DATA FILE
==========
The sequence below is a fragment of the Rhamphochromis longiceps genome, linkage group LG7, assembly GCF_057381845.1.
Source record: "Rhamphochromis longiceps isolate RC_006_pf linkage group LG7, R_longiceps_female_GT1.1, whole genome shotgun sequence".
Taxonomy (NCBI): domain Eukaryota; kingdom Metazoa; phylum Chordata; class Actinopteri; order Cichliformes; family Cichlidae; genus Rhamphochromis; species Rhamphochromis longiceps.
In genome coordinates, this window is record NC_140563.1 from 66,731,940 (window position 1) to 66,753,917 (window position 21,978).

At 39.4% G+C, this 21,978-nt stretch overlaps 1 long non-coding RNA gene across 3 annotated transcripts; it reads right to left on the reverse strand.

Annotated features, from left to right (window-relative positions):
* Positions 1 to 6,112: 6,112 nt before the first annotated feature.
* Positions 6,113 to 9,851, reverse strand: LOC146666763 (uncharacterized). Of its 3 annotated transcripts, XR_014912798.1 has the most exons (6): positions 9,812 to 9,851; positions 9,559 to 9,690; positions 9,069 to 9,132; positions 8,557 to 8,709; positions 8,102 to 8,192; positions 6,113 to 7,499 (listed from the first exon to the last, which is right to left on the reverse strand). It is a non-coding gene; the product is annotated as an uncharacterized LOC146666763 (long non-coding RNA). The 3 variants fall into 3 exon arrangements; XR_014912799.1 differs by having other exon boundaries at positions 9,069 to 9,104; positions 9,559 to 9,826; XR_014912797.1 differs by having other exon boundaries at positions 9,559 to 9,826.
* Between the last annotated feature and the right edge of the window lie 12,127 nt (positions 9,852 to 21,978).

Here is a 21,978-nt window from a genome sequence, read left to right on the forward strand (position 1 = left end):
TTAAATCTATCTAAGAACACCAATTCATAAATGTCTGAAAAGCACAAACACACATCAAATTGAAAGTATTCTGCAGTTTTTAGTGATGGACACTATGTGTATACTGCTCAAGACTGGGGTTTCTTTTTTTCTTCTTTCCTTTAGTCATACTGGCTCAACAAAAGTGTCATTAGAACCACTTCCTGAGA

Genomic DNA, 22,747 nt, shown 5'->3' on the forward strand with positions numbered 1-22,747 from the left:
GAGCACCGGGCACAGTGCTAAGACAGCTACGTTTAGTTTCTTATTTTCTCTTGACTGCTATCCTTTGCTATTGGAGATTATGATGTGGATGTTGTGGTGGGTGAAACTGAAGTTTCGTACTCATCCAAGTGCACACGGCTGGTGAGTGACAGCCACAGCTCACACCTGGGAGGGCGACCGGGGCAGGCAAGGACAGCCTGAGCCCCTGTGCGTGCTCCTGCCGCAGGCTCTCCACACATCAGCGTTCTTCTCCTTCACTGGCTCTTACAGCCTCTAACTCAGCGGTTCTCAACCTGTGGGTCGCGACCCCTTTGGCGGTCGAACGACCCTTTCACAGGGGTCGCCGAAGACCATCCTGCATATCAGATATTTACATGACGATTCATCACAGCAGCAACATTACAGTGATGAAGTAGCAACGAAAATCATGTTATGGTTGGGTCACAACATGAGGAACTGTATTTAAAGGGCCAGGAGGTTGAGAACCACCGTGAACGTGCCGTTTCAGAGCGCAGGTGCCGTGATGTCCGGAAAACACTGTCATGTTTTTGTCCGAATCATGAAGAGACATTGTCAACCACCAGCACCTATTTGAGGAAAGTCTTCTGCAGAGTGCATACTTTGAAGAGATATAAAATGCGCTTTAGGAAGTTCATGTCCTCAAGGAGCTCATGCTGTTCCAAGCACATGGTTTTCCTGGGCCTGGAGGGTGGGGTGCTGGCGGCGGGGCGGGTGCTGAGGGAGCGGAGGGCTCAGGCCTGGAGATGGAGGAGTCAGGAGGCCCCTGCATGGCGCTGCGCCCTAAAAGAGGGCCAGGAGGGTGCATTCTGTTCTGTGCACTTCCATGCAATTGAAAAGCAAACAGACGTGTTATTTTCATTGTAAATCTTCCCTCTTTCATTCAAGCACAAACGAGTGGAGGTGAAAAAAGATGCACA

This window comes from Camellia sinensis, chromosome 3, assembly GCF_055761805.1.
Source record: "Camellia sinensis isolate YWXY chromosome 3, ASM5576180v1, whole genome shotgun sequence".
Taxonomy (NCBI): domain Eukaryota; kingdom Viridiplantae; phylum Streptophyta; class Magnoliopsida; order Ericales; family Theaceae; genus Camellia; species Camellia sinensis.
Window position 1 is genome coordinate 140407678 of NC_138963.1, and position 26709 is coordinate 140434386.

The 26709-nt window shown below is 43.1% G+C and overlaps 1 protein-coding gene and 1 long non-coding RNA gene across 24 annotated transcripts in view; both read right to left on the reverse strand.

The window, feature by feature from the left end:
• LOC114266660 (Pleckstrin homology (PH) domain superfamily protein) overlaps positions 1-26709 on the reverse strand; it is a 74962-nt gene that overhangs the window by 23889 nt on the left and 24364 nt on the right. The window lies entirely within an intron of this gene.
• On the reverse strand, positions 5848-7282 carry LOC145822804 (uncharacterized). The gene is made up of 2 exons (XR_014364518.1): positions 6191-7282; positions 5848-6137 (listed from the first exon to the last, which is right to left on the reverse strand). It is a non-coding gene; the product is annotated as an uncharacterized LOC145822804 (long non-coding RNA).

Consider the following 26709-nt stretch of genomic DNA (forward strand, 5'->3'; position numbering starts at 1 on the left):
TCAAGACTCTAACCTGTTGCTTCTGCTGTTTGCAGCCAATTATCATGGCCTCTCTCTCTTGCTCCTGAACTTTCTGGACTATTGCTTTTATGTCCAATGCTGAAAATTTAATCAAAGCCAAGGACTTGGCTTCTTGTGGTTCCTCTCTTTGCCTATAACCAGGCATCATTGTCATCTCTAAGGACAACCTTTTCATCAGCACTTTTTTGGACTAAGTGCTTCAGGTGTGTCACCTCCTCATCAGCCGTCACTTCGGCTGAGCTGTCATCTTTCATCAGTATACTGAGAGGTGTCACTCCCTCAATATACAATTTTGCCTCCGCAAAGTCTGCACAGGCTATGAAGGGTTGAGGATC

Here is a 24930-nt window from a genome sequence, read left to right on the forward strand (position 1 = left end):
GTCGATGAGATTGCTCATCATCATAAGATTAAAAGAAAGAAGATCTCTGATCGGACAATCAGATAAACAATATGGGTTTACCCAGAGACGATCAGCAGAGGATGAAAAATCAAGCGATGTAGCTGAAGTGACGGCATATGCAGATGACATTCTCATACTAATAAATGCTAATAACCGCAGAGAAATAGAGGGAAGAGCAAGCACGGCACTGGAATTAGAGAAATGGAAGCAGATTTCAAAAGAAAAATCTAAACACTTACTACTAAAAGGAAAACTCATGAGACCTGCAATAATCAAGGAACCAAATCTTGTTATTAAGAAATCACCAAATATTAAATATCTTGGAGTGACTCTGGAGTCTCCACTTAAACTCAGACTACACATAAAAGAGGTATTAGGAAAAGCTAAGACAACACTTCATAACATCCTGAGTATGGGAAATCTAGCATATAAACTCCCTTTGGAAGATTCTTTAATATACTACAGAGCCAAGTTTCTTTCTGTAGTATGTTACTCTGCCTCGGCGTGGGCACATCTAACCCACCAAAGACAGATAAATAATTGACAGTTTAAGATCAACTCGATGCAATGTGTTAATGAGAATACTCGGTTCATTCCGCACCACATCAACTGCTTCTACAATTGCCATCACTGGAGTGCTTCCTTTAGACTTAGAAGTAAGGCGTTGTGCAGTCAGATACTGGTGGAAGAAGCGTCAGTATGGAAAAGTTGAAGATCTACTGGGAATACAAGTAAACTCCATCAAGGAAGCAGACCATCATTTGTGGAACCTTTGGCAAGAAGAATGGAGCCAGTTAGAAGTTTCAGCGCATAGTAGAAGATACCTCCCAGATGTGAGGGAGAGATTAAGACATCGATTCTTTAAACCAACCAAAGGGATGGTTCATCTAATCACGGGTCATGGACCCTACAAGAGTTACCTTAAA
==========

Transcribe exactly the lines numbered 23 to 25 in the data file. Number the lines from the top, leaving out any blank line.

TCAAGACTCTAACCTGTTGCTTCTGCTGTTTGCAGCCAATTATCATGGCCTCTCTCTCTTGCTCCTGAACTTTCTGGACTATTGCTTTTATGTCCAATGCTGAAAATTTAATCAAAGCCAAGGACTTGGCTTCTTGTGGTTCCTCTCTTTGCCTATAACCAGGCATCATTGTCATCTCTAAGGACAACCTTTTCATCAGCACTTTTTTGGACTAAGTGCTTCAGGTGTGTCACCTCCTCATCAGCCGTCACTTCGGCTGAGCTGTCATCTTTCATCAGTATACTGAGAGGTGTCACTCCCTCAATATACAATTTTGCCTCCGCAAAGTCTGCACAGGCTATGAAGGGTTGAGGATC

Here is a 24930-nt window from a genome sequence, read left to right on the forward strand (position 1 = left end):
GTCGATGAGATTGCTCATCATCATAAGATTAAAAGAAAGAAGATCTCTGATCGGACAATCAGATAAACAATATGGGTTTACCCAGAGACGATCAGCAGAGGATGAAAAATCAAGCGATGTAGCTGAAGTGACGGCATATGCAGATGACATTCTCATACTAATAAATGCTAATAACCGCAGAGAAATAGAGGGAAGAGCAAGCACGGCACTGGAATTAGAGAAATGGAAGCAGATTTCAAAAGAAAAATCTAAACACTTACTACTAAAAGGAAAACTCATGAGACCTGCAATAATCAAGGAACCAAATCTTGTTATTAAGAAATCACCAAATATTAAATATCTTGGAGTGACTCTGGAGTCTCCACTTAAACTCAGACTACACATAAAAGAGGTATTAGGAAAAGCTAAGACAACACTTCATAACATCCTGAGTATGGGAAATCTAGCATATAAACTCCCTTTGGAAGATTCTTTAATATACTACAGAGCCAAGTTTCTTTCTGTAGTATGTTACTCTGCCTCGGCGTGGGCACATCTAACCCACCAAAGACAGATAAATAATTGACAGTTTAAGATCAACTCGATGCAATGTGTTAATGAGAATACTCGGTTCATTCCGCACCACATCAACTGCTTCTACAATTGCCATCACTGGAGTGCTTCCTTTAGACTTAGAAGTAAGGCGTTGTGCAGTCAGATACTGGTGGAAGAAGCGTCAGTATGGAAAAGTTGAAGATCTACTGGGAATACAAGTAAACTCCATCAAGGAAGCAGACCATCATTTGTGGAACCTTTGGCAAGAAGAATGGAGCCAGTTAGAAGTTTCAGCGCATAGTAGAAGATACCTCCCAGATGTGAGGGAGAGATTAAGACATCGATTCTTTAAACCAACCAAAGGGATGGTTCATCTAATCACGGGTCATGGACCCTACAAGAGTTACCTTAAA